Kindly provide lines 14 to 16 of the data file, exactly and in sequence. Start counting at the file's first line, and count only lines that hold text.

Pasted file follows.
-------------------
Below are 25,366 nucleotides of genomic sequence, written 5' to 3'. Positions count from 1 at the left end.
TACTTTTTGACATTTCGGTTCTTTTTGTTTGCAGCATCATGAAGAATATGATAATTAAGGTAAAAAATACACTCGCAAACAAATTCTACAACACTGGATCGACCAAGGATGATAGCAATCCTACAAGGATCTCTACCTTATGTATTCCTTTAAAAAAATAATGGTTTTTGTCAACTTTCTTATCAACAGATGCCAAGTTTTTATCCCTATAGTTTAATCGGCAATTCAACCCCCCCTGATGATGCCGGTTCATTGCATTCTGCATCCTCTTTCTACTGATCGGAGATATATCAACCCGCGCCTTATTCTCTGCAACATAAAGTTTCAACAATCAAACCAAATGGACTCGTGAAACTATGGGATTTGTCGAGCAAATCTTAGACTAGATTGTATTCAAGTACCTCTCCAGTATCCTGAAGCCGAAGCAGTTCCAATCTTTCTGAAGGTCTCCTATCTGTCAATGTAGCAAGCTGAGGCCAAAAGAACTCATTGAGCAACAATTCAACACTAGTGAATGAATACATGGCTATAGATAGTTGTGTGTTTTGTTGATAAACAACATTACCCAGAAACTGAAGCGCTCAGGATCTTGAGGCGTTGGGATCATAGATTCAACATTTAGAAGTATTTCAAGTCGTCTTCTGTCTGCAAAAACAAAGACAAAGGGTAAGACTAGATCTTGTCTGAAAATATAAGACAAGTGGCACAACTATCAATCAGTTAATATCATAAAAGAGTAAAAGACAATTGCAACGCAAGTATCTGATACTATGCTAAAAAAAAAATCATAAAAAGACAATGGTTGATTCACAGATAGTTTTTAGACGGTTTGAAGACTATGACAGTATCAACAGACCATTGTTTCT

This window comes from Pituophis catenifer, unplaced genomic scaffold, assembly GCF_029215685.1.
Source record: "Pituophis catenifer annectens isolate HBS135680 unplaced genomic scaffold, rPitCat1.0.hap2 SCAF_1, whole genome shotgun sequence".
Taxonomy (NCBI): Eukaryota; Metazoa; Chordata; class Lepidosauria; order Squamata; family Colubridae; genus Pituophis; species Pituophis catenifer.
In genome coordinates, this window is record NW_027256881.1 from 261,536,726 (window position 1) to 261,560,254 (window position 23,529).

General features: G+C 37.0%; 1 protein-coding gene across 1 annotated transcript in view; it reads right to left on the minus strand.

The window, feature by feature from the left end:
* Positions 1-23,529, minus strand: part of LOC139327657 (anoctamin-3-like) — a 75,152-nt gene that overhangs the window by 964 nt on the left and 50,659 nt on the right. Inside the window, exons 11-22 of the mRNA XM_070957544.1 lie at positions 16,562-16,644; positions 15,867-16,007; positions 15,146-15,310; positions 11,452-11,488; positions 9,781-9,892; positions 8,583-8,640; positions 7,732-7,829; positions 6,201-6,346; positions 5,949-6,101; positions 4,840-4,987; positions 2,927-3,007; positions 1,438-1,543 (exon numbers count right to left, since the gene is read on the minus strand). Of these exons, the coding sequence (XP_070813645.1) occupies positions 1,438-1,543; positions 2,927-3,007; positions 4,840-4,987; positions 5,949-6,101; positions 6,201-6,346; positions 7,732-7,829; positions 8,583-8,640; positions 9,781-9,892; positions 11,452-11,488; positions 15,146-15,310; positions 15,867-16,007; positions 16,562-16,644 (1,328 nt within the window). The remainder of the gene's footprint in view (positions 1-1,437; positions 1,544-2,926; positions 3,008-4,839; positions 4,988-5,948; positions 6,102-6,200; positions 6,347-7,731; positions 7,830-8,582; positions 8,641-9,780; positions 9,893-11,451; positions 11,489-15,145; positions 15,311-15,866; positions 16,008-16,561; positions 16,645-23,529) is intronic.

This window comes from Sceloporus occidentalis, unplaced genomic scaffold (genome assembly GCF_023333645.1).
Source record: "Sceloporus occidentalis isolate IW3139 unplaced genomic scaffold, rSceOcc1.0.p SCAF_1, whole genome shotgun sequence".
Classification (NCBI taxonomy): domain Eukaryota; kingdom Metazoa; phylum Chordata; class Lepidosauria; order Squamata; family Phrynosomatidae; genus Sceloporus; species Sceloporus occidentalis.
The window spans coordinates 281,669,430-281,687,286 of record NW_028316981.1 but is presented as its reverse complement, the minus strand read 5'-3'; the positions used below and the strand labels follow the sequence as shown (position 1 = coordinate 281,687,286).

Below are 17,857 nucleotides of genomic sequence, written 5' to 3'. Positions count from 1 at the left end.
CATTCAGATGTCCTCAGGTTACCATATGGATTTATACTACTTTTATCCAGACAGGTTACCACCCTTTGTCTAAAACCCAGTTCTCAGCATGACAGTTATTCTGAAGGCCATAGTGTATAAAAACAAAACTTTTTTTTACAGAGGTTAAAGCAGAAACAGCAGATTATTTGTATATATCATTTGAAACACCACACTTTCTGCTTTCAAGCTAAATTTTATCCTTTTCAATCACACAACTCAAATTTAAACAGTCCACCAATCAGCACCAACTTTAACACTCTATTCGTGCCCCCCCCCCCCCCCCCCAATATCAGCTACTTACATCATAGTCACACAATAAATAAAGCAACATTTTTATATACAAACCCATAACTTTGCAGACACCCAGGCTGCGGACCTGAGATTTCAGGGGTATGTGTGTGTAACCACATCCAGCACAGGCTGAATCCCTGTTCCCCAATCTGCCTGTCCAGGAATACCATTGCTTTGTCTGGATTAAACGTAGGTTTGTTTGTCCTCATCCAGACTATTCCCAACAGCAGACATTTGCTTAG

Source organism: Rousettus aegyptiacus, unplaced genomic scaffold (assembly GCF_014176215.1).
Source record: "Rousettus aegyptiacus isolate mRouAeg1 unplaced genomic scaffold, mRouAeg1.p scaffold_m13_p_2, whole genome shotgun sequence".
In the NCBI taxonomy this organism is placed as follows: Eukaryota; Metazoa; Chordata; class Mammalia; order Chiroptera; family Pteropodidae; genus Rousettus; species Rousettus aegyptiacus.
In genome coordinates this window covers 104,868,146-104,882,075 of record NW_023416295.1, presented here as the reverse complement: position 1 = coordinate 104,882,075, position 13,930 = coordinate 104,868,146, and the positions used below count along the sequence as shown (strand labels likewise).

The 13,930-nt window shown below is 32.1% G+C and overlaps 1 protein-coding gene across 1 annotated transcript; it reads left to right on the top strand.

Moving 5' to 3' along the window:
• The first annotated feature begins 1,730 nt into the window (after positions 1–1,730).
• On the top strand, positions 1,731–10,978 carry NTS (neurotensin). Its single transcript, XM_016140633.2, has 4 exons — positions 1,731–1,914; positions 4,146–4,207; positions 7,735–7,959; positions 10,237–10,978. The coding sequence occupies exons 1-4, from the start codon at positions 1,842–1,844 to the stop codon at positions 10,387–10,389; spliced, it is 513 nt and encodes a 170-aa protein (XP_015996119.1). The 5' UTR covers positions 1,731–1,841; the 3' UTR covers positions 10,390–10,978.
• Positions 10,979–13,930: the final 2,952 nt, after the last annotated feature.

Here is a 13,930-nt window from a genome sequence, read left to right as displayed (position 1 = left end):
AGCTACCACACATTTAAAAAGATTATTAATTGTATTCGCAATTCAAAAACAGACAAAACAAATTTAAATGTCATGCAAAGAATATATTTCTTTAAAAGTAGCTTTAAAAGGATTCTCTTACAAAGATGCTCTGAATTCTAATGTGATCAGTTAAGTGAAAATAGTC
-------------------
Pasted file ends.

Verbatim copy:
Below are 17,857 nucleotides of genomic sequence, written 5' to 3'. Positions count from 1 at the left end.
CATTCAGATGTCCTCAGGTTACCATATGGATTTATACTACTTTTATCCAGACAGGTTACCACCCTTTGTCTAAAACCCAGTTCTCAGCATGACAGTTATTCTGAAGGCCATAGTGTATAAAAACAAAACTTTTTTTTACAGAGGTTAAAGCAGAAACAGCAGATTATTTGTATATATCATTTGAAACACCACACTTTCTGCTTTCAAGCTAAATTTTATCCTTTTCAATCACACAACTCAAATTTAAACAGTCCACCAATCAGCACCAACTTTAACACTCTATTCGTGCCCCCCCCCCCCCCCCCCAATATCAGCTACTTACATCATAGTCACACAATAAATAAAGCAACATTTTTATATACAAACCCATAACTTTGCAGACACCCAGGCTGCGGACCTGAGATTTCAGGGGTATGTGTGTGTAACCACATCCAGCACAGGCTGAATCCCTGTTCCCCAATCTGCCTGTCCAGGAATACCATTGCTTTGTCTGGATTAAACGTAGGTTTGTTTGTCCTCATCCAGACTATTCCCAACAGCAGACATTTGCTTAG

Source organism: Rousettus aegyptiacus, unplaced genomic scaffold (assembly GCF_014176215.1).